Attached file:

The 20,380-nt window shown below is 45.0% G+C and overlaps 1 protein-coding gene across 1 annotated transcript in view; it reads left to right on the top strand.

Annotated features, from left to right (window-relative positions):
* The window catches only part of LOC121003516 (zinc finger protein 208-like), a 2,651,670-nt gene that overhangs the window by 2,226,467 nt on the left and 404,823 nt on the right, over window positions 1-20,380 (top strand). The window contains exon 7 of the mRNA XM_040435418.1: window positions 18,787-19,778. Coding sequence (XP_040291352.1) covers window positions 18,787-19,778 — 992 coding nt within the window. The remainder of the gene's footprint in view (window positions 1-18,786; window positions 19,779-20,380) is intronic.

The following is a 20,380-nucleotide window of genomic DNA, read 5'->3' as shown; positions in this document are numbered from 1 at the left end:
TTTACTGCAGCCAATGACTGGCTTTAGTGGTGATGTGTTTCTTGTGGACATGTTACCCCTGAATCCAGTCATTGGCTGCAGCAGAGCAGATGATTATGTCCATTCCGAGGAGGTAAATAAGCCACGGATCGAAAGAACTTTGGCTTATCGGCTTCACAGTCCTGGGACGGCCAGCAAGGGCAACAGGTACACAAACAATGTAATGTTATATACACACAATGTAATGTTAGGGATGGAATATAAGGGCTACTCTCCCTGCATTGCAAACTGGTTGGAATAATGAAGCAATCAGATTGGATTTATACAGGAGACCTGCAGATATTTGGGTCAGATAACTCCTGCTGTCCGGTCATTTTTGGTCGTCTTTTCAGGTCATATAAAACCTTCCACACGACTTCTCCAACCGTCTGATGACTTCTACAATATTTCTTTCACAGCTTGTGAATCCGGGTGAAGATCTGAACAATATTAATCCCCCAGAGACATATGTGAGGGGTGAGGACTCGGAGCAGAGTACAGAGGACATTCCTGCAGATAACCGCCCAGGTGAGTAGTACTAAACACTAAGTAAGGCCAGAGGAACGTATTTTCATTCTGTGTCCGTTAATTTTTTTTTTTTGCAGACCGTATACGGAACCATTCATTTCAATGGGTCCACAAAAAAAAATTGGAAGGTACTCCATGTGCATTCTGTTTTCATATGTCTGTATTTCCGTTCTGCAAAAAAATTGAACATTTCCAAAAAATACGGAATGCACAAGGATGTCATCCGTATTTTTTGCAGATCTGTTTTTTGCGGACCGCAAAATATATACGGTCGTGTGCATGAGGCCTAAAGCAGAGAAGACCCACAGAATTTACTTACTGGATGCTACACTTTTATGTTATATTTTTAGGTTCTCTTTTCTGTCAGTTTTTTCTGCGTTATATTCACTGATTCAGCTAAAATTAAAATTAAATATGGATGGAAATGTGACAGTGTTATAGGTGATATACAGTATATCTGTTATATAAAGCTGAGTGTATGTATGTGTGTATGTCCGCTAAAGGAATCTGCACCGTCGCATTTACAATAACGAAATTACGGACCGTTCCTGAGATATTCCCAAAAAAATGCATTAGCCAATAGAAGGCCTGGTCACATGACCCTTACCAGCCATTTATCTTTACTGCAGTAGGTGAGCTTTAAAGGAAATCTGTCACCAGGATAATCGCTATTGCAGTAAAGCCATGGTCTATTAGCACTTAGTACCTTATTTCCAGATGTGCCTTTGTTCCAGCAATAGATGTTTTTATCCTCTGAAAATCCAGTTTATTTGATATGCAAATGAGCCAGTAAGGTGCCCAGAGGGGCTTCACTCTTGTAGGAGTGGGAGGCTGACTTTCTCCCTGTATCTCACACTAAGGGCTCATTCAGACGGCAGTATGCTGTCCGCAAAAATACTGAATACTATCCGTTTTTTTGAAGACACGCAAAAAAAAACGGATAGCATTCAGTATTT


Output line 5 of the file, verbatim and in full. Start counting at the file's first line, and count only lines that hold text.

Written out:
TTTACTGCAGCCAATGACTGGCTTTAGTGGTGATGTGTTTCTTGTGGACATGTTACCCCTGAATCCAGTCATTGGCTGCAGCAGAGCAGATGATTATGTCCATTCCGAGGAGGTAAATAAGCCACGGATCGAAAGAACTTTGGCTTATCGGCTTCACAGTCCTGGGACGGCCAGCAAGGGCAACAGGTACACAAACAATGTAATGTTATATACACACAATGTAATGTTAGGGATGGAATATAAGGGCTACTCTCCCTGCATTGCAAACTGGTTGGAATAATGAAGCAATCAGATTGGATTTATACAGGAGACCTGCAGATATTTGGGTCAGATAACTCCTGCTGTCCGGTCATTTTTGGTCGTCTTTTCAGGTCATATAAAACCTTCCACACGACTTCTCCAACCGTCTGATGACTTCTACAATATTTCTTTCACAGCTTGTGAATCCGGGTGAAGATCTGAACAATATTAATCCCCCAGAGACATATGTGAGGGGTGAGGACTCGGAGCAGAGTACAGAGGACATTCCTGCAGATAACCGCCCAGGTGAGTAGTACTAAACACTAAGTAAGGCCAGAGGAACGTATTTTCATTCTGTGTCCGTTAATTTTTTTTTTTTGCAGACCGTATACGGAACCATTCATTTCAATGGGTCCACAAAAAAAAATTGGAAGGTACTCCATGTGCATTCTGTTTTCATATGTCTGTATTTCCGTTCTGCAAAAAAATTGAACATTTCCAAAAAATACGGAATGCACAAGGATGTCATCCGTATTTTTTGCAGATCTGTTTTTTGCGGACCGCAAAATATATACGGTCGTGTGCATGAGGCCTAAAGCAGAGAAGACCCACAGAATTTACTTACTGGATGCTACACTTTTATGTTATATTTTTAGGTTCTCTTTTCTGTCAGTTTTTTCTGCGTTATATTCACTGATTCAGCTAAAATTAAAATTAAATATGGATGGAAATGTGACAGTGTTATAGGTGATATACAGTATATCTGTTATATAAAGCTGAGTGTATGTATGTGTGTATGTCCGCTAAAGGAATCTGCACCGTCGCATTTACAATAACGAAATTACGGACCGTTCCTGAGATATTCCCAAAAAAATGCATTAGCCAATAGAAGGCCTGGTCACATGACCCTTACCAGCCATTTATCTTTACTGCAGTAGGTGAGCTTTAAAGGAAATCTGTCACCAGGATAATCGCTATTGCAGTAAAGCCATGGTCTATTAGCACTTAGTACCTTATTTCCAGATGTGCCTTTGTTCCAGCAATAGATGTTTTTATCCTCTGAAAATCCAGTTTATTTGATATGCAAATGAGCCAGTAAGGTGCCCAGAGGGGCTTCACTCTTGTAGGAGTGGGAGGCTGACTTTCTCCCTGTATCTCACACTAAGGGCTCATTCAGACGGCAGTATGCTGTCCGCAAAAATACTGAATACTATCCGTTTTTTTGAAGACACGCAAAAAAAAACGGATAGCATTCAGTATTT